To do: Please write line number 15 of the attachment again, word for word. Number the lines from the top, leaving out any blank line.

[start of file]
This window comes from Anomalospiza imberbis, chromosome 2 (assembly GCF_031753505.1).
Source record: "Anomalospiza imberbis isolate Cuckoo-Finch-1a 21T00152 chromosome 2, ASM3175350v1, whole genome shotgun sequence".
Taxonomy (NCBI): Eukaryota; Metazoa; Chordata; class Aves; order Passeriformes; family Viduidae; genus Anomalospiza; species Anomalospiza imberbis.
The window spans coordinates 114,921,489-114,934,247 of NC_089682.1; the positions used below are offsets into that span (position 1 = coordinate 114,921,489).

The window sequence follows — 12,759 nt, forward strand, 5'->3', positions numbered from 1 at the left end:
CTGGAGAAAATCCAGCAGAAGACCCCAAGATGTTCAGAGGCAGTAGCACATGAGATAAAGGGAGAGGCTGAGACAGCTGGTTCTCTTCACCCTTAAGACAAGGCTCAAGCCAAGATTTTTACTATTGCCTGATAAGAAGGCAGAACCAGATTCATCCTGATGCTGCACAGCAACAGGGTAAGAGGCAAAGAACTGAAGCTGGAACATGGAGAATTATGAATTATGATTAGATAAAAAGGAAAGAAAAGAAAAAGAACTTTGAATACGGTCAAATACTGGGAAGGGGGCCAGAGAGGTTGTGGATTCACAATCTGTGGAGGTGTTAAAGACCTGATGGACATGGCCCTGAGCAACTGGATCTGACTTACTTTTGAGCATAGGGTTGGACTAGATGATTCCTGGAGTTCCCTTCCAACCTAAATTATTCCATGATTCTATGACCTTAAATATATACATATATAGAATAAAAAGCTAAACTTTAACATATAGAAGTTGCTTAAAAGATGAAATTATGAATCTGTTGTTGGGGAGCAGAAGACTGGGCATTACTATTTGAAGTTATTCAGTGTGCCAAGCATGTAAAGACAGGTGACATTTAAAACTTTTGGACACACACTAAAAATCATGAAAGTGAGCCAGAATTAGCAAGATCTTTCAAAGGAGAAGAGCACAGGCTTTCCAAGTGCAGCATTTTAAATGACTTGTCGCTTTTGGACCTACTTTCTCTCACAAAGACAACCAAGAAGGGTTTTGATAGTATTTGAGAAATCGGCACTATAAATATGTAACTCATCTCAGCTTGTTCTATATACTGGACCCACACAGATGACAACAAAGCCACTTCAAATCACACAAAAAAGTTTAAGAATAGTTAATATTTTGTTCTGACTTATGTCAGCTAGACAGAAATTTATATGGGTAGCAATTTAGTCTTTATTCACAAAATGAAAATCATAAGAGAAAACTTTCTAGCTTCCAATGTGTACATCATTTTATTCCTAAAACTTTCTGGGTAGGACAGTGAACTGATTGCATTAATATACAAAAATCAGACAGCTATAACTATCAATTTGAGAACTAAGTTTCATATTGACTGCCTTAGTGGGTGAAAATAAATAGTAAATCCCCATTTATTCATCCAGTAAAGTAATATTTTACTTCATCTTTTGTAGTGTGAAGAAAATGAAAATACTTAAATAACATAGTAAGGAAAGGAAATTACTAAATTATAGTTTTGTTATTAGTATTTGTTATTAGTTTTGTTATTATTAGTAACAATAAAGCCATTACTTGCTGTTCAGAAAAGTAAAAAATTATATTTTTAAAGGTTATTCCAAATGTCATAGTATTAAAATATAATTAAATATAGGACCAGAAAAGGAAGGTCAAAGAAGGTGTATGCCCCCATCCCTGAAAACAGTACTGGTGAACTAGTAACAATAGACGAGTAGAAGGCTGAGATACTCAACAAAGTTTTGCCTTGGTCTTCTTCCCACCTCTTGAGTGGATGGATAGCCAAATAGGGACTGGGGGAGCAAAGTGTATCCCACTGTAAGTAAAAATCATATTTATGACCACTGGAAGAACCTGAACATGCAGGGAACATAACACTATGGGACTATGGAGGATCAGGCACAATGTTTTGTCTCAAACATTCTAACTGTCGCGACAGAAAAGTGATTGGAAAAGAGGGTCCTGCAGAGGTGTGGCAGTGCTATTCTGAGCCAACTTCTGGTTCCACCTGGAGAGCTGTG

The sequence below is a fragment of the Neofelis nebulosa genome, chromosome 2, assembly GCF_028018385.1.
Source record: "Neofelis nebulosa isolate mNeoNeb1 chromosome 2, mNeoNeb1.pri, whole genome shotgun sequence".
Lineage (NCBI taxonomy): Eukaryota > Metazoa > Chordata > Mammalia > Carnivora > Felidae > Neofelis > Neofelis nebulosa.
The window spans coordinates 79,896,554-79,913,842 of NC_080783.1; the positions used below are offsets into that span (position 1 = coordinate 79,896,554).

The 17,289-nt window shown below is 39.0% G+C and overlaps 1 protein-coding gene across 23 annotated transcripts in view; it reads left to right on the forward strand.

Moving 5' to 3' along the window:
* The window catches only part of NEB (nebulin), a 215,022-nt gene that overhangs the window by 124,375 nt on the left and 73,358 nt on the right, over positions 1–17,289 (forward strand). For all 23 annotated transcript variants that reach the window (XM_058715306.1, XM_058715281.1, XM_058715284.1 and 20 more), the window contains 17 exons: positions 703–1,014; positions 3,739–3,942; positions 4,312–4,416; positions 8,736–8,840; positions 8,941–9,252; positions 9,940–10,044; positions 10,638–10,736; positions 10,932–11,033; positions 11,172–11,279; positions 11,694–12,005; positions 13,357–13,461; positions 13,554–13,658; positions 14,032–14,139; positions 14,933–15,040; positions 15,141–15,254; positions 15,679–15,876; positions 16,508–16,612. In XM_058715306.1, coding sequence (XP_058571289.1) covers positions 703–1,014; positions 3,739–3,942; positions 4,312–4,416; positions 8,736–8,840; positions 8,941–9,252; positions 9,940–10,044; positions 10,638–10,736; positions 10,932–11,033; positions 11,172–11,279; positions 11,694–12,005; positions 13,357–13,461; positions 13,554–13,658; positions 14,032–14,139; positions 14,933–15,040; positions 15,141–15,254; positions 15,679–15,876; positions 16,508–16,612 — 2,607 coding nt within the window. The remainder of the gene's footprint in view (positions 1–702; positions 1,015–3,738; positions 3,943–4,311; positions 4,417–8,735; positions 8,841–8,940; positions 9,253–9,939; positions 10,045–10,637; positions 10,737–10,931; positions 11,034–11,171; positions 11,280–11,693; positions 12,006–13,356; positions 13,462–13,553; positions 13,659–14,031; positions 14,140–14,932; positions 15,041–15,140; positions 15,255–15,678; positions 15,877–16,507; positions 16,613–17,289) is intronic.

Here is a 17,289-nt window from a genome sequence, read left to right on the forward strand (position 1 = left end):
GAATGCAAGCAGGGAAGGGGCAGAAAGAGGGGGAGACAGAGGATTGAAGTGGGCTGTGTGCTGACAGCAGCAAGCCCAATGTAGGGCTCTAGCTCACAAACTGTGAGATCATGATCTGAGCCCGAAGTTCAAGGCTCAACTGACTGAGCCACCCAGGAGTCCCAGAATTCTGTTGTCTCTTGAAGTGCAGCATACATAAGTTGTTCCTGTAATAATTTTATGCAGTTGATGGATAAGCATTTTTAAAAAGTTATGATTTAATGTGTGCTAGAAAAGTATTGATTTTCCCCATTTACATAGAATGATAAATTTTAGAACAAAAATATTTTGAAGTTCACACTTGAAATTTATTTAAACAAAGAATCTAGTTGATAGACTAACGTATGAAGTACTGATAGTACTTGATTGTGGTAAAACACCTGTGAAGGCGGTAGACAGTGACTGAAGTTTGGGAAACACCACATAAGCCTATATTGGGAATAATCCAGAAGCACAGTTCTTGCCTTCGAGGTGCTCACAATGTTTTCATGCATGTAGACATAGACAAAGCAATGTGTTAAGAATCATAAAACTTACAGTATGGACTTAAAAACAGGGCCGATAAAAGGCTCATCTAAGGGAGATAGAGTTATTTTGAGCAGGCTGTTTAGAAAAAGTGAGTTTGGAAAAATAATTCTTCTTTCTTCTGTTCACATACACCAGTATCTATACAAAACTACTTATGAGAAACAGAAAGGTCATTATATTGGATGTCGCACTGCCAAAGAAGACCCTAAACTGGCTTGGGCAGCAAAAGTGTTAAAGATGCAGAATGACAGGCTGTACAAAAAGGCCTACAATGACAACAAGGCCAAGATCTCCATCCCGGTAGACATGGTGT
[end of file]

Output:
GAATGCAAGCAGGGAAGGGGCAGAAAGAGGGGGAGACAGAGGATTGAAGTGGGCTGTGTGCTGACAGCAGCAAGCCCAATGTAGGGCTCTAGCTCACAAACTGTGAGATCATGATCTGAGCCCGAAGTTCAAGGCTCAACTGACTGAGCCACCCAGGAGTCCCAGAATTCTGTTGTCTCTTGAAGTGCAGCATACATAAGTTGTTCCTGTAATAATTTTATGCAGTTGATGGATAAGCATTTTTAAAAAGTTATGATTTAATGTGTGCTAGAAAAGTATTGATTTTCCCCATTTACATAGAATGATAAATTTTAGAACAAAAATATTTTGAAGTTCACACTTGAAATTTATTTAAACAAAGAATCTAGTTGATAGACTAACGTATGAAGTACTGATAGTACTTGATTGTGGTAAAACACCTGTGAAGGCGGTAGACAGTGACTGAAGTTTGGGAAACACCACATAAGCCTATATTGGGAATAATCCAGAAGCACAGTTCTTGCCTTCGAGGTGCTCACAATGTTTTCATGCATGTAGACATAGACAAAGCAATGTGTTAAGAATCATAAAACTTACAGTATGGACTTAAAAACAGGGCCGATAAAAGGCTCATCTAAGGGAGATAGAGTTATTTTGAGCAGGCTGTTTAGAAAAAGTGAGTTTGGAAAAATAATTCTTCTTTCTTCTGTTCACATACACCAGTATCTATACAAAACTACTTATGAGAAACAGAAAGGTCATTATATTGGATGTCGCACTGCCAAAGAAGACCCTAAACTGGCTTGGGCAGCAAAAGTGTTAAAGATGCAGAATGACAGGCTGTACAAAAAGGCCTACAATGACAACAAGGCCAAGATCTCCATCCCGGTAGACATGGTGT